Internally, the president has to deal with a Republican majority in Congress that opposes the reduction of the country’s nuclear arsenal. Internationally, worsening relations with Russia complicate any attempt to establish a fruitful dialogue with the Kremlin.

Ware concurs, noting that the tension over Ukraine might be reinforcing reliance on nuclear weapons both in Russia and the United States.

“From the Russian side, Putin has been waving the nuclear threat around,” he said. “From the other side, you have some voices in NATO countries, including the United States, claiming that maybe they should have more nuclear weapons.”

Hopes for a comprehensive nuclear test ban

Still, this has not led not to a complete breakdown in cooperation. Anton Klopkhov, director of the Moscow-based Center for Energy and Security Studies, regards the Iran nuclear deal as a success story.

“Russia and the United States were working closely in spite of many speculations that probably in the current political environment it might not be possible,” he told Russia Direct.

As to the benefit of U.S.-Russian cooperation over opposition to the Iranian nuclear stockpile, it may not bode well for disarmament. Knopf noted that this push towards non-proliferation could encourage both countries to maintain the status quo, to preserve their arsenals.

“The relationship between nonproliferation and disarmament is really complicated,” Knopf explained. “Sometimes they support each other, sometimes they work across purposes and get in the way of each other.”   

Public Policy Research Center Director Vladimir Evseev is the former director of the nuclear non-proliferation program of the Moscow Carnegie Center. In his view Russia does not see the issue of disarmament as a priority.

“It is more important to solve regional problems in nuclear non-proliferation,” he told Russia Direct.

Evseev concedes that Russian President Vladimir Putin might touch on the issue during his much anticipated speech, provisionally scheduled for Sept. 28, at the General Assembly meeting, but remains skeptical.

“Now it is a bad time for multilateral nuclear disarmament,” he said. “We do not believe in each other. So, I am pessimistic in this area.”

Klopkhov, who is also an adviser to Russia’s Security Council, expressed a different opinion. In recent months Russian officials have repeatedly expressed their satisfaction with the new START treaty, under which Russia and the United States are obliged to reduce their nuclear assets. And to the expert, this is a sign that some cooperation on nuclear disarmament exists, and that a nuclear-free world is possible.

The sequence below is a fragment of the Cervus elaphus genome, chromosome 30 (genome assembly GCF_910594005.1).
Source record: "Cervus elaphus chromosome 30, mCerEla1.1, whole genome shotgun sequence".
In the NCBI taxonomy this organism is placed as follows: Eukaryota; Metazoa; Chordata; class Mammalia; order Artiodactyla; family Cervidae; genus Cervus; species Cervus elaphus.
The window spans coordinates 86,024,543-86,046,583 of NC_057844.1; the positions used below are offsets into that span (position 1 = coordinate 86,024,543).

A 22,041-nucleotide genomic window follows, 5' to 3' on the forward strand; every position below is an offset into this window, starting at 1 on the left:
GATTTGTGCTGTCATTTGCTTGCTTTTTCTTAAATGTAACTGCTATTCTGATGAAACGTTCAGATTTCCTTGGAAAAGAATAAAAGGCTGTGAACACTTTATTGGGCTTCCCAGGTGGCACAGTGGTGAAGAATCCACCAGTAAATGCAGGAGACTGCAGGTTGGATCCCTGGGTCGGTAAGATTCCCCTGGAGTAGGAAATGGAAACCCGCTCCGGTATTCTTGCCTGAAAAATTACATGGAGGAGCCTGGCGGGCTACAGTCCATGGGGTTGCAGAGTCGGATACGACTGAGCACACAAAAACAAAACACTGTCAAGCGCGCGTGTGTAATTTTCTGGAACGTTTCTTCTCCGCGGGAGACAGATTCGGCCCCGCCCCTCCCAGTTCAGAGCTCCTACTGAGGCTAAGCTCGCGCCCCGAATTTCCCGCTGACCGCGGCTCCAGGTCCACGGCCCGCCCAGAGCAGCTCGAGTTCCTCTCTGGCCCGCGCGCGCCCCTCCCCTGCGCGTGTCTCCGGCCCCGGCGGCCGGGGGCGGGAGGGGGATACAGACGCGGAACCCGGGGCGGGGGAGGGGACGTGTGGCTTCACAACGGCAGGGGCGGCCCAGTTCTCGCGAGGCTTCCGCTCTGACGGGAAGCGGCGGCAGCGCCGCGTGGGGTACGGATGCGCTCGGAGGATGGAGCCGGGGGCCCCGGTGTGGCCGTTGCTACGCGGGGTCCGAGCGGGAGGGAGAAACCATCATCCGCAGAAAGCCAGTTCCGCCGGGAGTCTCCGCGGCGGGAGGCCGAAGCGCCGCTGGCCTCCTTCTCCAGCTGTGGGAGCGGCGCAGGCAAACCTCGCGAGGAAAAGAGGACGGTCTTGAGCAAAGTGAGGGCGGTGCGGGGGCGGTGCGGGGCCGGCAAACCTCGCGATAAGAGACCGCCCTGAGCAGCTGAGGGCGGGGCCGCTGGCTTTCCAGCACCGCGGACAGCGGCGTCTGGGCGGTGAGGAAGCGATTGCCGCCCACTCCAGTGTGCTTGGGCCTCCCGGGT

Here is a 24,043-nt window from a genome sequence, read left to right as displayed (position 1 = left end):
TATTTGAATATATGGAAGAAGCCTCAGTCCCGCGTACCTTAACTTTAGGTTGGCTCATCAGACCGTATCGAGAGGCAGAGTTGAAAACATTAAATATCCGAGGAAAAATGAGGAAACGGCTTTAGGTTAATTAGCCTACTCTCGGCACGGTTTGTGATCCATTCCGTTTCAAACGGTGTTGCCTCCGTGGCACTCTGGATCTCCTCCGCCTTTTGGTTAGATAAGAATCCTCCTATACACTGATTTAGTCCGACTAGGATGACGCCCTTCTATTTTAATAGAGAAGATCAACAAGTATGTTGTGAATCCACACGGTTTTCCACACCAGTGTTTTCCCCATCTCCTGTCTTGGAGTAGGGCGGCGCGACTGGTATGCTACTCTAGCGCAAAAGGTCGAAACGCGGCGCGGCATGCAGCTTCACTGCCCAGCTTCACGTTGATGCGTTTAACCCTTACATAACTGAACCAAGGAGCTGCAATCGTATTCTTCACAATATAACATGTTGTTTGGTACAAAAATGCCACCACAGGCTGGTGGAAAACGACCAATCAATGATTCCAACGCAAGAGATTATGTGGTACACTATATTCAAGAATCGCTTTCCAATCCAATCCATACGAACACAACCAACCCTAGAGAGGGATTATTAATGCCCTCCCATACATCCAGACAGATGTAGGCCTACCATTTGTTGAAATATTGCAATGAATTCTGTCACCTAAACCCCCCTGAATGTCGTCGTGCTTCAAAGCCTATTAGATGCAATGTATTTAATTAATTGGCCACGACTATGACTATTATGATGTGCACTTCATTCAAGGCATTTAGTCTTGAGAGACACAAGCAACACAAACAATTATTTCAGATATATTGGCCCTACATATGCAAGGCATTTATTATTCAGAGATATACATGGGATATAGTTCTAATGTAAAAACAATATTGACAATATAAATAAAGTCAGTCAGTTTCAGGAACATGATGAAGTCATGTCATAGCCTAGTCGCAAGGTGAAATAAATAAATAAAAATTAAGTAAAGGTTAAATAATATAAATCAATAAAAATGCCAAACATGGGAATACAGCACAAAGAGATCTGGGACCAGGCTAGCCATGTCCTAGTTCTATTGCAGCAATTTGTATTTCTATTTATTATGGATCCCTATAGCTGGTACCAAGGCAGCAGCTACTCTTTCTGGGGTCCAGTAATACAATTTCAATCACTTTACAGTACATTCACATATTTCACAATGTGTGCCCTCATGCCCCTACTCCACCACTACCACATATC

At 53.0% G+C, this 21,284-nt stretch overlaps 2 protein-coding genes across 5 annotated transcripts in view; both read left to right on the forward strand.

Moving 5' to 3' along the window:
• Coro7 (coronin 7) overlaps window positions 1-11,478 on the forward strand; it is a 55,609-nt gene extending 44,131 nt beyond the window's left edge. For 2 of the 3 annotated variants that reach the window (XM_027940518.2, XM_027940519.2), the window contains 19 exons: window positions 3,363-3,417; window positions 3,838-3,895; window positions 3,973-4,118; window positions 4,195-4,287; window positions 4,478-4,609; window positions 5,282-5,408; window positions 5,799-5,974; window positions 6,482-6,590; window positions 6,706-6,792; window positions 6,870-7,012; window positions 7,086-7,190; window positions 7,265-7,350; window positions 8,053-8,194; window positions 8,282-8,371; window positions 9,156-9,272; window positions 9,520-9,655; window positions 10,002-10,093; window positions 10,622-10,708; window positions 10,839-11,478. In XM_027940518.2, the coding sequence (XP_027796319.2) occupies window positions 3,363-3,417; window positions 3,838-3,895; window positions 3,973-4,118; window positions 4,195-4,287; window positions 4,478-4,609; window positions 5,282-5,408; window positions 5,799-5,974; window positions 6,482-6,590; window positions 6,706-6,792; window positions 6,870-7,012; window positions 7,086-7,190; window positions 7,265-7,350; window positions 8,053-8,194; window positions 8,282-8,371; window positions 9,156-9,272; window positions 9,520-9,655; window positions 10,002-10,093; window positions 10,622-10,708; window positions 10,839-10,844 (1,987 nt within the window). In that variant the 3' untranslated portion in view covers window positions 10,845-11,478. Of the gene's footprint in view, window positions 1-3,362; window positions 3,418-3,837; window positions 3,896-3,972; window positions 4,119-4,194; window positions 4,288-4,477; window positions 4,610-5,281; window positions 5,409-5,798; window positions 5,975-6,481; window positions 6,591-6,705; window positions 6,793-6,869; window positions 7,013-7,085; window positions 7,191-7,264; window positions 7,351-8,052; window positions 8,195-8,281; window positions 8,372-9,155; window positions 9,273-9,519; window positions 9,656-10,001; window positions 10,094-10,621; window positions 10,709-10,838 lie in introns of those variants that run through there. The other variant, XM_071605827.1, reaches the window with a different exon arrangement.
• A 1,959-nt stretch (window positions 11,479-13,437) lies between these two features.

But he warned against setting unrealistic timeframes, equating ambitious deadlines for the total elimination of nuclear weapons to empty rhetoric.

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“It should be a step-by-step approach,” he said. “First, hostilities should be reduced in some regions; we should put more effort into using UN as a platform to solve international crises and not take unilateral steps.”

In Klopkhov’s view, the introduction of a Comprehensive Nuclear Test Ban Treaty could be a step in the right direction. Such a treaty would prevent nuclear states from increasing their arsenals.

“Not a single military will approve a weapon to be in its arsenal if it has not been tested,” he explained.

It is unclear what will happen after the full implementation of the new START treaty in 2018.

“The United States has already begun modernizing its tactical nuclear weapons in Europe,” Evseev said.

In the meantime, Moscow looks at its nuclear arms as a deterrent against NATO and is ready to deploy its weapons in Crimea and the region of Kaliningrad.

“Countries still see security benefits to holding on to nuclear weapons,” Knopf said, “and as long as they think that nuclear weapons make contributions to helping them defend national security they will be very reluctant to give them up.”

Still, humanity has achieved seemingly utopian goals before. As Knopf noted, the abolition of slavery was once said to be impossible. Worldwide anti-nuclear protests in the 1970s and 1980s pushed politicians to adopt early steps towards a nuclear-free world.

Maybe this is why Ware remains optimistic. Even though Russia and the United States might be reluctant to embrace the cause of disarmament, his tone is upbeat. In fact, he argues that engaging the countries that rely on nuclear weapons is essential to accomplish significant moves.

“Diplomacy,” he said, “can produce wonderful results sometimes.”